Q. What is the etiquette of picture-taking?

Although I am attractive, I am not all that photogenic. I look terrible in most photographs.

My boyfriend, however, loves to take photographs of me. I am continually captured for posterity with my face all screwed up because of the sun shining in it. If I'm in shadow, my hollow (not at all model-like) cheeks make me appear emaciated.

Also, he has me standing and waiting forever while he sets up the picture. He doesn't warn me when he's ready to snap. By the time he does, my eyes are closed to get relief from the sun's glare, or my mouth is open (about to ask what's taking so long) or a frown of irritation has appeared.

But if I refuse to subject myself to this humiliation, I'm accused of selfishness!

A. Have you thought of taking up portrait painting?

Why don't you ask your artistic beau to assume an interesting but uncomfortable pose, and to maintain it for, say, two or three hours, while you stare, in a dither of aesthetic perplexity, at a canvas turned so that he cannot see it?

Miss Manners quite sympathizes with you in knowing that posing is not an agreeable task for everyone, despite the rampant exhibitionism for which this society is conspicuous. Sharing one's beau's hobby is, however, generally considered desirable. She suggests that the two of you work out some compromise, setting limits to this activity. Perhaps a more satisfactory way of enjoying his pastime would be for you to acquire a camera, and go on his expeditions with him, flatteringly profiting from his expertise.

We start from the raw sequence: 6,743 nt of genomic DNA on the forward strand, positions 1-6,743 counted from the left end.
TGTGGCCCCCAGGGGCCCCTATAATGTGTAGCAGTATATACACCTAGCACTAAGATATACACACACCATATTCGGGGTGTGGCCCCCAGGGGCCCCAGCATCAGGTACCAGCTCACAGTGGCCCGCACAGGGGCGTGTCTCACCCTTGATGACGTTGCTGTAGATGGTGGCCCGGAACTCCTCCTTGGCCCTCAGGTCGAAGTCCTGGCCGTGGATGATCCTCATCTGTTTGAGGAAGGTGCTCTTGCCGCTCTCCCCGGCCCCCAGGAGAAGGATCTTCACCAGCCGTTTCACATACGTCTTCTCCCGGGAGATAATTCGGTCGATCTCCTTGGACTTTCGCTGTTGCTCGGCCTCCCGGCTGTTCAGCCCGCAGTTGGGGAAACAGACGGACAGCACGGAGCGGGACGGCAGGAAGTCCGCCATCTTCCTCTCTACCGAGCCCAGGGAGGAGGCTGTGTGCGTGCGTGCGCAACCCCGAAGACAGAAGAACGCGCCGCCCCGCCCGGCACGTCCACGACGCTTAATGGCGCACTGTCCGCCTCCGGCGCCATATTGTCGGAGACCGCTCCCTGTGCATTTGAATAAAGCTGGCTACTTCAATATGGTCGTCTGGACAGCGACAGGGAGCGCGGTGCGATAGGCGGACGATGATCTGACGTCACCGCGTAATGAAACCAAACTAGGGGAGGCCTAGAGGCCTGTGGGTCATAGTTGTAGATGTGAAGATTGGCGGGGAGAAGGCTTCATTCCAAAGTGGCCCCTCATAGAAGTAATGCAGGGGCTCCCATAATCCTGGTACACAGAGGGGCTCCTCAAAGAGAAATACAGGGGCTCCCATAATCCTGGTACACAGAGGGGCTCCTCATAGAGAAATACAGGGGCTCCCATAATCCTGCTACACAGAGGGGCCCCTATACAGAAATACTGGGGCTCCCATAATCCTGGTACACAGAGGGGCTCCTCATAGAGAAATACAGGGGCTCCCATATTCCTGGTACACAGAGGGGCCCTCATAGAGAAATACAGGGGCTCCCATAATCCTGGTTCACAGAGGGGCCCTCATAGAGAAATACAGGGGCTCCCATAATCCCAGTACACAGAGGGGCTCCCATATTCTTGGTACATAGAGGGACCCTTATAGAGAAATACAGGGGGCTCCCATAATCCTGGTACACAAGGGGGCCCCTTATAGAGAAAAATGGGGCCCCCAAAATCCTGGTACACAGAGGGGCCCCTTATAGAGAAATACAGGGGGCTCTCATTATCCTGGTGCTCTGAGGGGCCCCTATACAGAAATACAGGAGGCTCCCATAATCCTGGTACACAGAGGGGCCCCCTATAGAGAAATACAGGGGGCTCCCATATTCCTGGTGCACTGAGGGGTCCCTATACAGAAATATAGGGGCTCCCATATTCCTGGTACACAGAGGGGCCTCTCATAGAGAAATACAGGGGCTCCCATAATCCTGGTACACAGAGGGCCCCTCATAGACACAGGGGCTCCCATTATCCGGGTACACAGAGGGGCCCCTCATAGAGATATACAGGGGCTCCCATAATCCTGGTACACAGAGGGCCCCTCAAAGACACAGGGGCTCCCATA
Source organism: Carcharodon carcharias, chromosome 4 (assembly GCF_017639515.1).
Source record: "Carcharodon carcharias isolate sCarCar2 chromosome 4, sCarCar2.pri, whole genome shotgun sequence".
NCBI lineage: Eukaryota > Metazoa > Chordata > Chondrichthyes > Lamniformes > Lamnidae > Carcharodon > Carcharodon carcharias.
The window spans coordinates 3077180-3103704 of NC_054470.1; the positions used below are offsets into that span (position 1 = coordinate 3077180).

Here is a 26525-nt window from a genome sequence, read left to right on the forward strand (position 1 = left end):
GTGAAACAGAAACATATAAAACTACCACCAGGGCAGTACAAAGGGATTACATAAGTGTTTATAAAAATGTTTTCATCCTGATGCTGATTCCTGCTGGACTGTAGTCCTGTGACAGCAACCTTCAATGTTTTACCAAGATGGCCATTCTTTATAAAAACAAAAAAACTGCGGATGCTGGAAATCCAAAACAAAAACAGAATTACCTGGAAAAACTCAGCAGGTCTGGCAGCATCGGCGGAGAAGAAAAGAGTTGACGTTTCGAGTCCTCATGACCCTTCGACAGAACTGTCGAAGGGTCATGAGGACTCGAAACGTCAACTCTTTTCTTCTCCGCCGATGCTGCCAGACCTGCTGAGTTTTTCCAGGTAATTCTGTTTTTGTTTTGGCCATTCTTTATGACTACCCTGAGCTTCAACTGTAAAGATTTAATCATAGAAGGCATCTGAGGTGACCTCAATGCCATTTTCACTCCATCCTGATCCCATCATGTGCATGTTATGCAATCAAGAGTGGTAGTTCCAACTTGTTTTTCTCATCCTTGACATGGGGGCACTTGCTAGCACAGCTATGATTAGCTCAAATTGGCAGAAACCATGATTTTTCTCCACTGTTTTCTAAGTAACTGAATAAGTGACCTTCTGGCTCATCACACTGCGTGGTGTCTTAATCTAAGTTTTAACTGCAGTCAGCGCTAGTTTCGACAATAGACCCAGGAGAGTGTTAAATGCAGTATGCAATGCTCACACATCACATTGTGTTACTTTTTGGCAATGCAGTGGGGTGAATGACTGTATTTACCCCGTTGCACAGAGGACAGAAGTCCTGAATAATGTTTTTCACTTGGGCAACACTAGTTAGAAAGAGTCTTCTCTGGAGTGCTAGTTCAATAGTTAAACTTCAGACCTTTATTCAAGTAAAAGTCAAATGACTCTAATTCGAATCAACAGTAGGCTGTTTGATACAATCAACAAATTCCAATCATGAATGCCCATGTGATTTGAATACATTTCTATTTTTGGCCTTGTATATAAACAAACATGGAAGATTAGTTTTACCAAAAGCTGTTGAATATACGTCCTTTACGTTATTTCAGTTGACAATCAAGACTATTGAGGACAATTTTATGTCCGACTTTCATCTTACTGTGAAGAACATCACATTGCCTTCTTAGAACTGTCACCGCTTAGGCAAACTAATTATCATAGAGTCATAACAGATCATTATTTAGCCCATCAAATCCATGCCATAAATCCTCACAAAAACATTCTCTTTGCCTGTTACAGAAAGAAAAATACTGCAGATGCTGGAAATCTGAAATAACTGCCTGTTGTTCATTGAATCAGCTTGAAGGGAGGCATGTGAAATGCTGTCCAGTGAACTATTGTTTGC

Q. Before the girl across the street was married, her mother came over with her (the mother's) wedding dress of satin and lace, and asked me to make an altar pillow for the wedding. It was beautiful. When the second daughter was married, I made her a pillow, plus one for the ring bearer.

Now the first girl expects her baby in June, and I made a truly beautiful christening outfit--long dress of eyelet with ruffled edge, lace-trimmed slip and a bonnet. The dress has tiny smocking across the chest. It took me a week.

The girl comes home every day to have lunch with her mother, and I handed her the box as she got out of her car. That was two weeks ago, and I have not heard a word, not even a telephoned thank you, and I am very hurt.

Would it be proper for me to call the mother and ask her whether I can have the outfit back if the daughter does not like it?

A. Miss Manners wishes you would. She spends half her life cajoling people into expressing their thanks, and one of her techniques is to assure them that thank-you letters encourage the continued practice of generosity, while silence discourages it.

By being good for three presents without any appreciation having been expressed, you are undermining Miss Manners' threat. After the first present was ignored, you could have responded to hints or requests for the second by saying, "Why, I always thought you didn't like my work. You never said anything."

Your present suggestion is certainly proper: One never taxes a person directly with her bad manners. Going through her mother, with a pretended assumption that it was your present, not the daughter, that was at fault, is exactly the formula for doing this.

Copyright (c) 1983, United Feature Syndicate Inc.